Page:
Categories: Economic News

Fed minutes show more rate hikes, but pace could slow

The Federal Reserve Board building on Constitution Avenue is shown in Washington, U.S., March 27, 2019. REUTERS/Brendan McDermid/File Photo

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WASHINGTON, Aug 17 (Reuters) – Federal Reserve officials saw “little evidence” late last month that U.S. inflationary pressures were easing and held off on forcing the economy to slow as much as necessary to control rising prices, according to Reuters. minutes of their July 26-27 policy meeting.

While not explicitly hinting at a particular pace of future rate hikes, starting with the Sept. 20-21 meeting, the minutes released Wednesday showed policymakers committed to raising rates as high as necessary to control inflation and recognize that they would have to design less spending and reduce overall growth for this to happen.

At the July meeting, Fed officials noted that while some parts of the economy, notably housing, had begun to slow under the weight of tighter credit conditions, the labor market remain strong and unemployment was at an all-time low.

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On the metric that mattered most, however, Fed officials at least as of late July had reported little progress.

“Participants agreed that so far there was little evidence that inflationary pressures were abating,” the minutes said. While some reduction in inflation could come from improved global supply chains or falling prices for fuel and other commodities, some of the heavy lifting should also come from imposing higher borrowing costs in homes and businesses.

“Participants emphasized that a slowdown in aggregate demand would play an important role in reducing inflationary pressures,” the minutes said.

The pace of future hikes would depend, according to the minutes, on incoming economic data as well as the Fed’s assessments of how the economy was adjusting to the higher rates already approved.

Some participants said they believed rates should reach a “tight enough level” and stay there for “some time” to control inflation, which is nearing a four-decade high.

In a glimpse of the emerging debate at the central bank, “many” participants also pointed to the risk that the Fed “could tighten the policy stance more than necessary to restore price stability,” which they said was sensitive to incoming data. even more important. [nL1N2ZS1FQ]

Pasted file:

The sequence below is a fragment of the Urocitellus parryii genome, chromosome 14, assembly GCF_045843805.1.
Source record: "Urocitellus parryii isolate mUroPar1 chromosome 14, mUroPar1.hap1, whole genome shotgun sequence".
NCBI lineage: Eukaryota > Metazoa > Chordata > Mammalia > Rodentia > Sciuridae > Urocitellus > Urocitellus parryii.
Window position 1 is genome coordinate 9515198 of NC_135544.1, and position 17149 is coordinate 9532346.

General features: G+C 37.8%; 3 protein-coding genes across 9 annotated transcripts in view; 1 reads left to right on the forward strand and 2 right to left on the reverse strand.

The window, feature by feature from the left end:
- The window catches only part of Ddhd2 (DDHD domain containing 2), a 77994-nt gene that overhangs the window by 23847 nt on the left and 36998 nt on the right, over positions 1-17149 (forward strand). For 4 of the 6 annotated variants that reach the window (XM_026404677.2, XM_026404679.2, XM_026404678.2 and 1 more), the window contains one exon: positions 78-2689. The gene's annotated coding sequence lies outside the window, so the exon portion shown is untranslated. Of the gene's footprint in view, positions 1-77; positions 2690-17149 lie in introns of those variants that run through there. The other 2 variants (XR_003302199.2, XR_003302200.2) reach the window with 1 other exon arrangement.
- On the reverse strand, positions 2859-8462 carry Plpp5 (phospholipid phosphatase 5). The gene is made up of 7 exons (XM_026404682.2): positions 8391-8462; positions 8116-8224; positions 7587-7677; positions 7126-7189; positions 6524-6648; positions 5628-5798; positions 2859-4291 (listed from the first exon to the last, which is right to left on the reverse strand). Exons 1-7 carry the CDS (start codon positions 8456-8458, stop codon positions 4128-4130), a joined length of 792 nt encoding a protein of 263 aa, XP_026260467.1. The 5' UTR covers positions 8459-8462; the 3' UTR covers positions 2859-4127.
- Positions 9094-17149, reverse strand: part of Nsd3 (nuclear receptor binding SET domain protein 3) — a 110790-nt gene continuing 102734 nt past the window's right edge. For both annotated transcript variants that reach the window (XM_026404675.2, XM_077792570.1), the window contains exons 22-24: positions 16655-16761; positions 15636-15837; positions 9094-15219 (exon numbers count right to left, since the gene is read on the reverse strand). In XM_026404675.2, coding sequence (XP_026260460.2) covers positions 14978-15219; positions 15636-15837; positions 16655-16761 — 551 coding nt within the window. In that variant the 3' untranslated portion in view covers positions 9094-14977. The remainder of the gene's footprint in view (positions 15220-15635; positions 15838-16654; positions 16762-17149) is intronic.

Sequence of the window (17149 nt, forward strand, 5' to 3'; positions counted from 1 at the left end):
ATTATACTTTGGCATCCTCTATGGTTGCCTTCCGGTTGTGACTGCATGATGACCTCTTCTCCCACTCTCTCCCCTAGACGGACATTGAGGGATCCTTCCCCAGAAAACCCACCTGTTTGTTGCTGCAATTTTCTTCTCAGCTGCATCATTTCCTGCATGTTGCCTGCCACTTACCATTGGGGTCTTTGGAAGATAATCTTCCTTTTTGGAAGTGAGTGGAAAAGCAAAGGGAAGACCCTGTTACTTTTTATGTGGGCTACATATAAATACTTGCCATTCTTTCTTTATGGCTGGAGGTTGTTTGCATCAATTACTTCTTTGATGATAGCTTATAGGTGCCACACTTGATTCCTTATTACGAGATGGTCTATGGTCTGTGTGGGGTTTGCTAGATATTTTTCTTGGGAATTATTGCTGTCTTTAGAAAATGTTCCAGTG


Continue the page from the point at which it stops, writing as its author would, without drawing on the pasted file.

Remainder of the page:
Following the minutes’ release, futures traders linked to the Fed’s policy rate saw a half-percentage-point rate hike as most likely in September, with fed funds futures prices reflecting only a 40% chance of an increase of 75 basis points. .


The Fed has raised its benchmark interest rate by 225 basis points this year to a target range of 2.25% to 2.50%. The central bank is expected to raise rates next month by 50 to 75 basis points.

For the Fed to reduce rate hikes, inflation reports due before the next meeting would have to confirm that the pace of price increases was slowing.

Data from the Fed’s July policy meeting showed that annual consumer inflation eased this month to 8.5% from 9.1% in June, a fact that would argue for the smaller increase in rate by 50 basis points next month.

But other data released Wednesday showed why that remains an open question.

U.S. core retail sales, which correspond more closely to the consumer spending component of gross domestic product, were stronger than expected in July. These data, along with the shock value headline that inflation had surpassed the 10% mark in the UK, seemed to have investors in futures linked to the Fed’s target policy interest rate shifting bets in favor of a rate of 75 basis points. walk next month Read more

Meanwhile, a Chicago Fed index of credit, leverage and risk metrics showed continued contraction. This poses a dilemma for policymakers who feel that tighter financial conditions are needed to curb inflation.

Job and wage growth in July beat expectations, and a recent rally in the stock market may show an economy still too “hot” for the Fed’s comfort. Read more

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Reporting by Howard Schneider; Editing by Paul Simao

Our standards: the Thomson Reuters Trust Principles.

Howard Schneider

Thomson Reuters

He covers the US Federal Reserve, monetary policy and the economy, a graduate of the University of Maryland and Johns Hopkins University with previous experience as a foreign correspondent, economics reporter and on the local staff of the Washington Post.


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